Domestic assault is a special type of assault that is considered a hybrid criminal offence (it can be prosecuted summarily or by indictment) involving people considered to be in an intimate relationship. Domestic assault offences could range from assaults between married spouses and cohabitating couples to parents and children, siblings and other close family relationships.
Having said that, there is no specific charge in the Criminal Code called “Domestic Assault”. The offence, is simply “assault” as defined by s. 265 of the Criminal Code of Canada which states:
A person commits an assault when
- without the consent of another person, he applies force intentionally to that other person, directly or indirectly;
- he attempts or threatens, by an act or a gesture, to apply force to another person, if he has, or causes that other person to believe upon reasonable grounds that he has, present ability to effect his purpose; or
- while openly wearing or carrying a weapon of an imitation thereof, he accosts or impedes another person or begs.
The difference comes in how assaults, domestic in nature, are handled: there are often specific Crown Attorneys tasked with prosecuting these offences, different courthouse procedures, and different considerations when it comes to sentencing an individual found guilty of a domestic assault.
Clearly, an “assault” does not necessarily include actual physical contact and regrettably, domestic assault charges often coincide with a break down of a relationshipwhere it is possible for an assault charge to be laid which it is really the result of one person in a relationship using the legal system to attempt to resolve problems within the relationship. Because of this possibility, you should always speak to a lawyer if you are charged with domestic assault.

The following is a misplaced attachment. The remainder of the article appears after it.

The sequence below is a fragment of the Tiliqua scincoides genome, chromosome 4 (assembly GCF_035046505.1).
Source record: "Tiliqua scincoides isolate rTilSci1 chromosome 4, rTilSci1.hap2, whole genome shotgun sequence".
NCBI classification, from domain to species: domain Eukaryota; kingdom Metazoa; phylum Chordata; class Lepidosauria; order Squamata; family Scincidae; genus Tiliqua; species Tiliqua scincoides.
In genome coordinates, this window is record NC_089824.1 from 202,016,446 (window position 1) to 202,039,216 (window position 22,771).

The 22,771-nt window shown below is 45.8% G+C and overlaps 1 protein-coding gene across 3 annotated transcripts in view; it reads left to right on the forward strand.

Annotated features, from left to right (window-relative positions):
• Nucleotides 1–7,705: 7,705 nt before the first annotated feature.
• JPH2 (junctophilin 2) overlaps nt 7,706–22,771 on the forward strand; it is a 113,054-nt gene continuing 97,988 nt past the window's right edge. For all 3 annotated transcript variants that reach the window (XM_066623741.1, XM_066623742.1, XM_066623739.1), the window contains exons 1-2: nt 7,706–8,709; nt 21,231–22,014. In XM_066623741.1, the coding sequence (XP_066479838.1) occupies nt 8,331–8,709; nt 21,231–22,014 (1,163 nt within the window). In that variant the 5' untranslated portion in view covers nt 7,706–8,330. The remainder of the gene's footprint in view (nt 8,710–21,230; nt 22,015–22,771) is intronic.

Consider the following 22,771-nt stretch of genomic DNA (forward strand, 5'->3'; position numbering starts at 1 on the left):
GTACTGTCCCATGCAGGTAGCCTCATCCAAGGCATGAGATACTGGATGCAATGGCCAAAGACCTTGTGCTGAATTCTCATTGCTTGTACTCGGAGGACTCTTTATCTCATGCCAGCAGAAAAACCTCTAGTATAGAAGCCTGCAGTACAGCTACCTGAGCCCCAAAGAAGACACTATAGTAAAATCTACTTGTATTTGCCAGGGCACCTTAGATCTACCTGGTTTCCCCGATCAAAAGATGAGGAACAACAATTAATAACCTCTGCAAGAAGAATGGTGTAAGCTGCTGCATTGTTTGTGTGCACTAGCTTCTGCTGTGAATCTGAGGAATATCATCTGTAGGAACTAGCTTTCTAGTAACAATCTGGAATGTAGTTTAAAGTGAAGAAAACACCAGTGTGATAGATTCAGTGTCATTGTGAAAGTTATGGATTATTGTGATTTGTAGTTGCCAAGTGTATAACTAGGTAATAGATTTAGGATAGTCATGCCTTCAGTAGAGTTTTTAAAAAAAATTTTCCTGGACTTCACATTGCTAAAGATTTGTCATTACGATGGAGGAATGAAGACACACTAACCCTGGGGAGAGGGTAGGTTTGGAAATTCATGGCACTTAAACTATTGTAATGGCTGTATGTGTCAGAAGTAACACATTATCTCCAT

You should know that once a formal complaint of domestic assault has been filed with law enforcement officers, they have an obligation to fully investigate the claim. Should they discover sufficient evidence to support the claim of domestic assault, a charge will be laid. At this point, the complainant has little control over the outcome of the charges. It is entirely up to the Crown to determine how to prosecute the case. Even if the complainant says that he/she wishes to drop the charge or withdraw their initial complaint, they have no authority to do so.
As you can imagine, this can create even further problems between two people that are having relationship issues. Their loved one could potentially be convicted and found guilty of the offence. And an assault that occurs in the course of a domestic relationship, is considered aggravating for sentencing purposes (see section 718.2(a)(ii) of the Criminal Code), that is, the sentences will often be greater – up to five years in prison if the Crown proceeds by indictment on an assault charge. Of course, if convicted, the offence is recorded as a criminal record and could have other effects on one’s life – employment and travel, just to name two.
To be clear, domestic assaults DO occur. And obviously, if you are being abused by a loved one, then you should take the appropriate legal steps to protect yourself and your family.
While you might think there is nothing you can do after being charged with a domestic assault, there are numerous ways to defend against these charges. To learn about potential defences to your domestic assault charge, or potential outcomes to your case (including a withdrawal of charges or a “peace bond”) contact Brian Ross Law today at 416-658-5855 for a free consultation to discuss your case. Again, the information provided here is informative, it is not being offered as legal advice and is not to be taken as such: please call Brian Ross to set up an appointment.